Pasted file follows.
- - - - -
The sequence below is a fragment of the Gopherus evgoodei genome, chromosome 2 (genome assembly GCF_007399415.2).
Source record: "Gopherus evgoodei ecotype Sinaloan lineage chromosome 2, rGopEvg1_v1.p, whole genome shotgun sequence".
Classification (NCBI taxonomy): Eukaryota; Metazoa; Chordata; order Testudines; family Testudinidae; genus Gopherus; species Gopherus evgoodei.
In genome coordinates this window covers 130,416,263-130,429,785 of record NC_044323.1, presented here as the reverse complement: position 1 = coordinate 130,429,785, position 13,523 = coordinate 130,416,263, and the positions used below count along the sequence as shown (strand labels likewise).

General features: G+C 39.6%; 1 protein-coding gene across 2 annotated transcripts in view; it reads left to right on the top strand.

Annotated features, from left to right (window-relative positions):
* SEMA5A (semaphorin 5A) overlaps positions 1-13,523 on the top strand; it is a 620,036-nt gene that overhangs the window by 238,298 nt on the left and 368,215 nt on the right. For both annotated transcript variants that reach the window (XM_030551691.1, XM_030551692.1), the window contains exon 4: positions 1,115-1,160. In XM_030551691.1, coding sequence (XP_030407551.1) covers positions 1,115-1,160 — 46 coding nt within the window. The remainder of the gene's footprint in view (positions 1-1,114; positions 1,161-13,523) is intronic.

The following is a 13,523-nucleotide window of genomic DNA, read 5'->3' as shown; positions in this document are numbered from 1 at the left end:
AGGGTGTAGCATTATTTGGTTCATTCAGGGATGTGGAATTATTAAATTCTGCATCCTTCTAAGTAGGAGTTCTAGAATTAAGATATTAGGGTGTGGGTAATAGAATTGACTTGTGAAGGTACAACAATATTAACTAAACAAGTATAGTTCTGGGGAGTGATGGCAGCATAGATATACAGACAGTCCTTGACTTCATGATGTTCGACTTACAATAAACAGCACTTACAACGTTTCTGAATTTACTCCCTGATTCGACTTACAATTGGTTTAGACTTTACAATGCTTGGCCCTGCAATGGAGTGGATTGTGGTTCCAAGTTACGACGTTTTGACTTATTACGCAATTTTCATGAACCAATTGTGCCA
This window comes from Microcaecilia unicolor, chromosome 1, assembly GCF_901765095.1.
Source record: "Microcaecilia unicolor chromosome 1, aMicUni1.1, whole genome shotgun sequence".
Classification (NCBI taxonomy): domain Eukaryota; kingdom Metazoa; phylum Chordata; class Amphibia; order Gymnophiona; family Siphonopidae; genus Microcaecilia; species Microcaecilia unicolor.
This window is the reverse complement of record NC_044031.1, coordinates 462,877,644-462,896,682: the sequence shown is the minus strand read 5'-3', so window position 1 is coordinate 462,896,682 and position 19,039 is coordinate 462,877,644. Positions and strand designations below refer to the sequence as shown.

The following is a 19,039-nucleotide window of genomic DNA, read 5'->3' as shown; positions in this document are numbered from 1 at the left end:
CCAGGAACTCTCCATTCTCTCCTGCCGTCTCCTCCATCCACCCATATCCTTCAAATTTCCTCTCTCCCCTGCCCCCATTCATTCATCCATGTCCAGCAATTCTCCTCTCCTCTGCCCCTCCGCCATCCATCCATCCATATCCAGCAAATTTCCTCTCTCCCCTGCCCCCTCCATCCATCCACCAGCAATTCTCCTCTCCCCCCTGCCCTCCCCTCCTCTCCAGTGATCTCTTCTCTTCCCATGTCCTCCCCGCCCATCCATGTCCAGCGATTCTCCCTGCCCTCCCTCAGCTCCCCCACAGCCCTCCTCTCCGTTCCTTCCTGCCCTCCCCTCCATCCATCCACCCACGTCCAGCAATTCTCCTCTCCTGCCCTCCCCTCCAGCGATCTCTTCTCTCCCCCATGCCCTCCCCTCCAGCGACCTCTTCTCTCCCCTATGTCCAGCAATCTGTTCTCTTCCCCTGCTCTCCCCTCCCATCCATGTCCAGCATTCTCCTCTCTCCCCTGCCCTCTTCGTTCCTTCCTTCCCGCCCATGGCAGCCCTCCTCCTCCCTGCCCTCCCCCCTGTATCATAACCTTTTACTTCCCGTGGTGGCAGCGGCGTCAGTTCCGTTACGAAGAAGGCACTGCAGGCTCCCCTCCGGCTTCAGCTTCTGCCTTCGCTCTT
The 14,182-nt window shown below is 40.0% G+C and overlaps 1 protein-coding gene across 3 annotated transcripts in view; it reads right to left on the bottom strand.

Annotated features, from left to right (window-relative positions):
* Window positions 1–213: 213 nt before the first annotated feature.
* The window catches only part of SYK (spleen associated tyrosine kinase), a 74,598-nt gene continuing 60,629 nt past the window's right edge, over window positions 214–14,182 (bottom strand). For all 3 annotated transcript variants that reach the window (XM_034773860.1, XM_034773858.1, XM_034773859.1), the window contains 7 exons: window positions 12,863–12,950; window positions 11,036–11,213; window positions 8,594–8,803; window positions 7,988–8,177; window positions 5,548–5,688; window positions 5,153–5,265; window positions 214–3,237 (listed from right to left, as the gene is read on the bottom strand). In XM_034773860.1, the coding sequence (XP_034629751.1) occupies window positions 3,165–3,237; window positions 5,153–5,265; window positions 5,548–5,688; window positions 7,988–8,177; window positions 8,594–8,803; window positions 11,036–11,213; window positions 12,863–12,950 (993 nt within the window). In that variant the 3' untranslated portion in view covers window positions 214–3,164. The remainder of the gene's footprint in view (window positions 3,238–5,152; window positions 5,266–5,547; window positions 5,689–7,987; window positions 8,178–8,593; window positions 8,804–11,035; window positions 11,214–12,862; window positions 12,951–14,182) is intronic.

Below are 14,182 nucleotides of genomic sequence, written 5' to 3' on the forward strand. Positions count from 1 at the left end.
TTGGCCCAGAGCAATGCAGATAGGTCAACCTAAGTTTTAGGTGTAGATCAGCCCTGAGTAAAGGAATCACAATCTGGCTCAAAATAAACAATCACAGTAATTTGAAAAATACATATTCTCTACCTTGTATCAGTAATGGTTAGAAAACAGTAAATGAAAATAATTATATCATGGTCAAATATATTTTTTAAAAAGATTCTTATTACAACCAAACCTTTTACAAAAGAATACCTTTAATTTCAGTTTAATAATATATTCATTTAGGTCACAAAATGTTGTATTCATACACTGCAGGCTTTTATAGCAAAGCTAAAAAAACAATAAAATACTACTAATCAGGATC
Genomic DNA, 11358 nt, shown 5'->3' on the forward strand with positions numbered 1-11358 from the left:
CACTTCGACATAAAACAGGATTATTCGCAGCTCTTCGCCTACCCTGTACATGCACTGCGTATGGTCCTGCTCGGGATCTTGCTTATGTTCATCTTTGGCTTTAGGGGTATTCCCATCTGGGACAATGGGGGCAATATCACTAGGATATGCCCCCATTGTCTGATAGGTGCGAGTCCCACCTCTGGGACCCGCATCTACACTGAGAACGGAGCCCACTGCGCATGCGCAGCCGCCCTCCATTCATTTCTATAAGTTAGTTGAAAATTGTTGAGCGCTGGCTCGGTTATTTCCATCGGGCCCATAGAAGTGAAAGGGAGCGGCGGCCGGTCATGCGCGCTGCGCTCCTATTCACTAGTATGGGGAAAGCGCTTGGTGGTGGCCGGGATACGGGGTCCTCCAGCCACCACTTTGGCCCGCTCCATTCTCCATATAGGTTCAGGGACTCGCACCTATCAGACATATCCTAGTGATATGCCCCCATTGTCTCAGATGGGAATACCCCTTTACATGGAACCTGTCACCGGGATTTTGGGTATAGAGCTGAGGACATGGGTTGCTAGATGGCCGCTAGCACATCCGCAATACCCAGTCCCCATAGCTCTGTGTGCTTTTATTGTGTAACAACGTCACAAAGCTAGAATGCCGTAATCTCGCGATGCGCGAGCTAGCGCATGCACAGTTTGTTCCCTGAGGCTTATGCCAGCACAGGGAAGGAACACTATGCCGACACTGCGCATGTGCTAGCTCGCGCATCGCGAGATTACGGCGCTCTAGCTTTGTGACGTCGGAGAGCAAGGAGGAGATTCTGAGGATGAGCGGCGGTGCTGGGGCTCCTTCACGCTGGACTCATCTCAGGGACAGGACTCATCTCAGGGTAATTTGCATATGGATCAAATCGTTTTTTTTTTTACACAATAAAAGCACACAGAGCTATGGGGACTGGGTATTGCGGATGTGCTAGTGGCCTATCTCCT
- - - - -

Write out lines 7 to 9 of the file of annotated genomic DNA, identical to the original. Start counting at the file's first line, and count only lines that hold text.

* SEMA5A (semaphorin 5A) overlaps positions 1-13,523 on the top strand; it is a 620,036-nt gene that overhangs the window by 238,298 nt on the left and 368,215 nt on the right. For both annotated transcript variants that reach the window (XM_030551691.1, XM_030551692.1), the window contains exon 4: positions 1,115-1,160. In XM_030551691.1, coding sequence (XP_030407551.1) covers positions 1,115-1,160 — 46 coding nt within the window. The remainder of the gene's footprint in view (positions 1-1,114; positions 1,161-13,523) is intronic.

The following is a 13,523-nucleotide window of genomic DNA, read 5'->3' as shown; positions in this document are numbered from 1 at the left end:
AGGGTGTAGCATTATTTGGTTCATTCAGGGATGTGGAATTATTAAATTCTGCATCCTTCTAAGTAGGAGTTCTAGAATTAAGATATTAGGGTGTGGGTAATAGAATTGACTTGTGAAGGTACAACAATATTAACTAAACAAGTATAGTTCTGGGGAGTGATGGCAGCATAGATATACAGACAGTCCTTGACTTCATGATGTTCGACTTACAATAAACAGCACTTACAACGTTTCTGAATTTACTCCCTGATTCGACTTACAATTGGTTTAGACTTTACAATGCTTGGCCCTGCAATGGAGTGGATTGTGGTTCCAAGTTACGACGTTTTGACTTATTACGCAATTTTCATGAACCAATTGTGCCA